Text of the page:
Preferably, the agitator fingers have squared edges for enhanced agitation in the absence of contact with the screen.

Preferably, the drive comprises a clutch within a housing, the clutch being coupled between the agitator shaft and an enclosed gear motor. The clutch can be operated by an external signal to engage the agitator when it is desired to dispense powder. The motor is mounted to the housing and sealed to exclude powder from the clutch and motor. The speed of the motor may be controlled externally to adjust the flow rate of the powder.

Because of the solid, non-contact agitator and the small, efficient, sealed motor drive in line with the agitator shaft, the dispenser of the present invention satisfies the requirements of lower manaufacturing and operating costs, elimination of powder contamination by metal particles and lubricant, and reduced down-time for cleaning and repair.

DRAWINGS

These and other features, aspects and advantages of the present invention will become better understood with reference to the following description, appended claims and accompanying drawings where:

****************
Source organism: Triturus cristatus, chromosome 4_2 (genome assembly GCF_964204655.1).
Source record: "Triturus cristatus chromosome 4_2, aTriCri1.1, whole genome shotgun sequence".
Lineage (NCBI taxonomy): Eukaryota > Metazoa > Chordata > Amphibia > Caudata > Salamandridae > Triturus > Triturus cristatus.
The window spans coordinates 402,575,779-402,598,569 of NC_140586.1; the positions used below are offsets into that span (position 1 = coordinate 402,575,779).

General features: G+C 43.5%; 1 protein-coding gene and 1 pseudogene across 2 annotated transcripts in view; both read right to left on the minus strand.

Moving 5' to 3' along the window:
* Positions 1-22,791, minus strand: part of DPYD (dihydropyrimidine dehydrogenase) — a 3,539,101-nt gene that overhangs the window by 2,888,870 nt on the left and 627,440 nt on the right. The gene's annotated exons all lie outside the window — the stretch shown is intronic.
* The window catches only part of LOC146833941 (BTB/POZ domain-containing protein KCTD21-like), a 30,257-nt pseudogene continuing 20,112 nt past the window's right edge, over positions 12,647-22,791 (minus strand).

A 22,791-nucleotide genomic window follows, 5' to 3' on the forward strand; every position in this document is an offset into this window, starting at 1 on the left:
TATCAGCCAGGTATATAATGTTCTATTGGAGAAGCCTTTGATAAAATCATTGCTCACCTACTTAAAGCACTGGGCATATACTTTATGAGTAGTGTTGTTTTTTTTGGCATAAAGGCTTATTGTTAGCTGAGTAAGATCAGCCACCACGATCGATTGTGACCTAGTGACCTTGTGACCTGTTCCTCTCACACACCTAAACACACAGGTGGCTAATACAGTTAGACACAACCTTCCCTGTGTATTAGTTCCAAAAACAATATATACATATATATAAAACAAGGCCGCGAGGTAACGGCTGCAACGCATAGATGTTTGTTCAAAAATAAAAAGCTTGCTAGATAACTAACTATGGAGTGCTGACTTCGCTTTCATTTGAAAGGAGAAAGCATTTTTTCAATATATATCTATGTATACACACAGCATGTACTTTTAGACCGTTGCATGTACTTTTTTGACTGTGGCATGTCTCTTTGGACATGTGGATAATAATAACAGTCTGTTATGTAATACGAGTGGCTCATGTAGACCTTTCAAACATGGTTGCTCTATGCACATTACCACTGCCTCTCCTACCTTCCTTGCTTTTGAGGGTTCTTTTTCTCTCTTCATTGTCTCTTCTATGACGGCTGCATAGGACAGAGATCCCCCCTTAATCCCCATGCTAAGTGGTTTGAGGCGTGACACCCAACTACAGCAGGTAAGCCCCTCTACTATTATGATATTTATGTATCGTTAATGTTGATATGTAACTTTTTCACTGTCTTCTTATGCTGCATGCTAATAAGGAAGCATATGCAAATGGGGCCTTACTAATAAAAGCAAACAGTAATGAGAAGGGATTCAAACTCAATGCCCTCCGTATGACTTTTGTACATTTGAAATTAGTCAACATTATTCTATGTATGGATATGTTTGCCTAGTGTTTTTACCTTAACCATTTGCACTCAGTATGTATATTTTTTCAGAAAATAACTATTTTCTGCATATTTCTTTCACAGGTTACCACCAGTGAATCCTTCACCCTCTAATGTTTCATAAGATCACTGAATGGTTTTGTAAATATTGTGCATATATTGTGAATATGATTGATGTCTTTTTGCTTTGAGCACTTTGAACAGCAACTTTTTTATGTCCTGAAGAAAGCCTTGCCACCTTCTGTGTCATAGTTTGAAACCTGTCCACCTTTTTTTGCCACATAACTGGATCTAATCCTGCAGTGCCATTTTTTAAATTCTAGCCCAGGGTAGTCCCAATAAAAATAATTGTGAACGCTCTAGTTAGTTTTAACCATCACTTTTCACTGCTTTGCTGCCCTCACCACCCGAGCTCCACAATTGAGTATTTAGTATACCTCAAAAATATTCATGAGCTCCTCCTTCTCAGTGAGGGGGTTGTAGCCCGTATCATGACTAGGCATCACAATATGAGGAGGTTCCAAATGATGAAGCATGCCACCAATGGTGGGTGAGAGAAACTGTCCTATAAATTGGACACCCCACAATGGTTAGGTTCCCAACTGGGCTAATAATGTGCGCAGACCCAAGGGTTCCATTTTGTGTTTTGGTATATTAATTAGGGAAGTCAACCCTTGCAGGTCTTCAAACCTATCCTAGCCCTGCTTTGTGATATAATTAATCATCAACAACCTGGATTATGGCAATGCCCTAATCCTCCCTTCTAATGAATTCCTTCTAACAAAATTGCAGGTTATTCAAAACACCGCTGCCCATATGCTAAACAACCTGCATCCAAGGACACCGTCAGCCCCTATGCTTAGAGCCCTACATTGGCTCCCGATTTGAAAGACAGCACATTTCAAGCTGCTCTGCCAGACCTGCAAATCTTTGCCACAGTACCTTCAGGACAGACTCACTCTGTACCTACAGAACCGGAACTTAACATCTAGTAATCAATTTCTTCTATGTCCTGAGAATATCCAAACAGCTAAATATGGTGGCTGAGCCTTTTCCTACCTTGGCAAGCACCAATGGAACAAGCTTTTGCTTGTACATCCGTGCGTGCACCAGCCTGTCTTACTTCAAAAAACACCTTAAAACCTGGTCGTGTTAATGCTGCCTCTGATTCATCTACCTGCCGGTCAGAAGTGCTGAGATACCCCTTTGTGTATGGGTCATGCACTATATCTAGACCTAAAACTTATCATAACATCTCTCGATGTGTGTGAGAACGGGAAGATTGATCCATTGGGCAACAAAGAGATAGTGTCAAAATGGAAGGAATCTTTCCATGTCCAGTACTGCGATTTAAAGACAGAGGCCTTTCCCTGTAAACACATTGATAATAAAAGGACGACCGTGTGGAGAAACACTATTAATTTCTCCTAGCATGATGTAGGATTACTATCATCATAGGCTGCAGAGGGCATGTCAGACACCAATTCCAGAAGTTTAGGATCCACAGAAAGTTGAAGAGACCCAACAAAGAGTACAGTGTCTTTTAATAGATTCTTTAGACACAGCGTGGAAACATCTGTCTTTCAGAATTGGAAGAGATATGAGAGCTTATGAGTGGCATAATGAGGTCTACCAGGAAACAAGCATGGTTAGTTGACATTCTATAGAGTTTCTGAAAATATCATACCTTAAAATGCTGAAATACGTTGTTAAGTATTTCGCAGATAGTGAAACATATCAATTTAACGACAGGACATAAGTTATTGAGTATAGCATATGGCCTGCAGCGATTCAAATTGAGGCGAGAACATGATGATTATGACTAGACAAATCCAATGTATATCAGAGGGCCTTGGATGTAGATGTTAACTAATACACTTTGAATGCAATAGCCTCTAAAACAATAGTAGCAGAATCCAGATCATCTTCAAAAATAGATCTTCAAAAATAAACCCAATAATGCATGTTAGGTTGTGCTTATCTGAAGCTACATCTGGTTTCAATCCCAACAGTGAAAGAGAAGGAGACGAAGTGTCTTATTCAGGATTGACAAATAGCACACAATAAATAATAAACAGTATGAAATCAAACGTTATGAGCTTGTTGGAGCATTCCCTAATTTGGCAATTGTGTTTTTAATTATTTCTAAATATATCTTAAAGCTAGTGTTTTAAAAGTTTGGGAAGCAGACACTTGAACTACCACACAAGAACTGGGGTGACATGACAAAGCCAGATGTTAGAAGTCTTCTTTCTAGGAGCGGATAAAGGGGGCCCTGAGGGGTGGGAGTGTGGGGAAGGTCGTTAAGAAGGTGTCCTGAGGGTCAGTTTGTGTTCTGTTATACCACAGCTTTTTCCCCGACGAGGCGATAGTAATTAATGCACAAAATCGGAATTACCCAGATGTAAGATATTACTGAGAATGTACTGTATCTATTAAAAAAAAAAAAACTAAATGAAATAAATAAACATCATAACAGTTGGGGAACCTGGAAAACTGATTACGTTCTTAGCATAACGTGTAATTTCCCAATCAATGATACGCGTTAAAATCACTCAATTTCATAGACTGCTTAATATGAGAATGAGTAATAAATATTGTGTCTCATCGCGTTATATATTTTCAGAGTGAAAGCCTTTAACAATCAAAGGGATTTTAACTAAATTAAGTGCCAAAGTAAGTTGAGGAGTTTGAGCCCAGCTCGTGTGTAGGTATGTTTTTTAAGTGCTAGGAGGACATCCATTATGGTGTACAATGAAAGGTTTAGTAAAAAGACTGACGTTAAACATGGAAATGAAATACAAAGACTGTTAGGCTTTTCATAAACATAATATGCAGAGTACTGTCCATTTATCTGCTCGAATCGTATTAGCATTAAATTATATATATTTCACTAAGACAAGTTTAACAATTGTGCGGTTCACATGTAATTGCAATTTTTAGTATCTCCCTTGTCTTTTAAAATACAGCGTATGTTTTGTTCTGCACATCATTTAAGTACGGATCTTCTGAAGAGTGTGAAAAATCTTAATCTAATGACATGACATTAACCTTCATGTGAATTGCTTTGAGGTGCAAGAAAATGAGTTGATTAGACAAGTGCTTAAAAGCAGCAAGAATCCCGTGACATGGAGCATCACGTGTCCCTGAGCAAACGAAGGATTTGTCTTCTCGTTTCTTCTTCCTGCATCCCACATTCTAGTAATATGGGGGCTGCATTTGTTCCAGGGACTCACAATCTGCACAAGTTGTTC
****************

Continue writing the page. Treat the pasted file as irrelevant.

FIG. 1 shows a fragmentary elevational view of a powder dispenser according to the present invention;

FIG. 2 is an enlarged sectional view of the dispenser of FIG. 1 within region 2; and

FIG. 3 is an enlarged horizontal sectional view of the dispenser of FIG. 1 taken along line 3--3 of FIG. 1.

DESCRIPTION

With reference to FIG. 1, a conveyor 10 for advancing processed food 11 includes a support structure 12 having an extenson 14 on which an angle member 15 is attached above the conveyor 10. A main vertical duct 16, positioned above the path of the advancing food, is clamped by a shackle 18 to the angle member 15 and steadied by brace 20 which is attached to the extension 14.

The main duct 16 has a bottom outlet 22 covered by a removable screen 24, the screen being retained within a counterbore 26 in the bottom of the duct by a ring 28. A pair of pins 30 are fastened to the lower surface of the ring 28, on opposite sides, and are downwardly sloping and radially extending beyond the outside of the main duct. A pair of spring hooks 32, fastened to the main duct 16 above the pins by a pair of screws 33, engage the pins to hold the ring and screen in position.